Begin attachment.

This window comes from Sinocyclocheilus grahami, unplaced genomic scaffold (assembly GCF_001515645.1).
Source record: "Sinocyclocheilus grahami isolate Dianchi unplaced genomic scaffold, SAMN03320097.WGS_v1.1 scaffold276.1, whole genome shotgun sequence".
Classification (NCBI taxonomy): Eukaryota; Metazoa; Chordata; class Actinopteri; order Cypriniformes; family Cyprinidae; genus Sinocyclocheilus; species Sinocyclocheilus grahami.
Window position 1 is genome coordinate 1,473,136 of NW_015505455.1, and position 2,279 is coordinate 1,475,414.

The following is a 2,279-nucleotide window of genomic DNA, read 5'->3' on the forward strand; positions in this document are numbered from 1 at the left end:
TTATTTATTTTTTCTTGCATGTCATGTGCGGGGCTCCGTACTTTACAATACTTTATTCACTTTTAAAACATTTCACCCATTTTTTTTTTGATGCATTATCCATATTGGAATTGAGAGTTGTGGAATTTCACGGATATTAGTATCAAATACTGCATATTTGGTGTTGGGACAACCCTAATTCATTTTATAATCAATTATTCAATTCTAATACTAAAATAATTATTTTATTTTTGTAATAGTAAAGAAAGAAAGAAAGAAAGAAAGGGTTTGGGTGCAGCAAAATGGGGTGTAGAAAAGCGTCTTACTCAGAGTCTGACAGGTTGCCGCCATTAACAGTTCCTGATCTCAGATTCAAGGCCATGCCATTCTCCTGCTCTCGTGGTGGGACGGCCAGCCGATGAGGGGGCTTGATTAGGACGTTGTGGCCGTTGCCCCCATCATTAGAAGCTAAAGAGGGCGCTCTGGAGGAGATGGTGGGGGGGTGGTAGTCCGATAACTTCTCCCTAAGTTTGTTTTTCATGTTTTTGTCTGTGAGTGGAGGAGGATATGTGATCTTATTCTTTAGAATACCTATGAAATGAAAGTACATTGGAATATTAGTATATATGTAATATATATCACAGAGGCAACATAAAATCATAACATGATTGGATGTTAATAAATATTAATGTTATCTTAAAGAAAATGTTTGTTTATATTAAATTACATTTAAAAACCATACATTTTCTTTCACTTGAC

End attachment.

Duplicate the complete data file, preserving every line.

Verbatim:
This window comes from Sinocyclocheilus grahami, unplaced genomic scaffold (assembly GCF_001515645.1).
Source record: "Sinocyclocheilus grahami isolate Dianchi unplaced genomic scaffold, SAMN03320097.WGS_v1.1 scaffold276.1, whole genome shotgun sequence".
Classification (NCBI taxonomy): Eukaryota; Metazoa; Chordata; class Actinopteri; order Cypriniformes; family Cyprinidae; genus Sinocyclocheilus; species Sinocyclocheilus grahami.
Window position 1 is genome coordinate 1,473,136 of NW_015505455.1, and position 2,279 is coordinate 1,475,414.

The following is a 2,279-nucleotide window of genomic DNA, read 5'->3' on the forward strand; positions in this document are numbered from 1 at the left end:
TTATTTATTTTTTCTTGCATGTCATGTGCGGGGCTCCGTACTTTACAATACTTTATTCACTTTTAAAACATTTCACCCATTTTTTTTTTGATGCATTATCCATATTGGAATTGAGAGTTGTGGAATTTCACGGATATTAGTATCAAATACTGCATATTTGGTGTTGGGACAACCCTAATTCATTTTATAATCAATTATTCAATTCTAATACTAAAATAATTATTTTATTTTTGTAATAGTAAAGAAAGAAAGAAAGAAAGAAAGGGTTTGGGTGCAGCAAAATGGGGTGTAGAAAAGCGTCTTACTCAGAGTCTGACAGGTTGCCGCCATTAACAGTTCCTGATCTCAGATTCAAGGCCATGCCATTCTCCTGCTCTCGTGGTGGGACGGCCAGCCGATGAGGGGGCTTGATTAGGACGTTGTGGCCGTTGCCCCCATCATTAGAAGCTAAAGAGGGCGCTCTGGAGGAGATGGTGGGGGGGTGGTAGTCCGATAACTTCTCCCTAAGTTTGTTTTTCATGTTTTTGTCTGTGAGTGGAGGAGGATATGTGATCTTATTCTTTAGAATACCTATGAAATGAAAGTACATTGGAATATTAGTATATATGTAATATATATCACAGAGGCAACATAAAATCATAACATGATTGGATGTTAATAAATATTAATGTTATCTTAAAGAAAATGTTTGTTTATATTAAATTACATTTAAAAACCATACATTTTCTTTCACTTGAC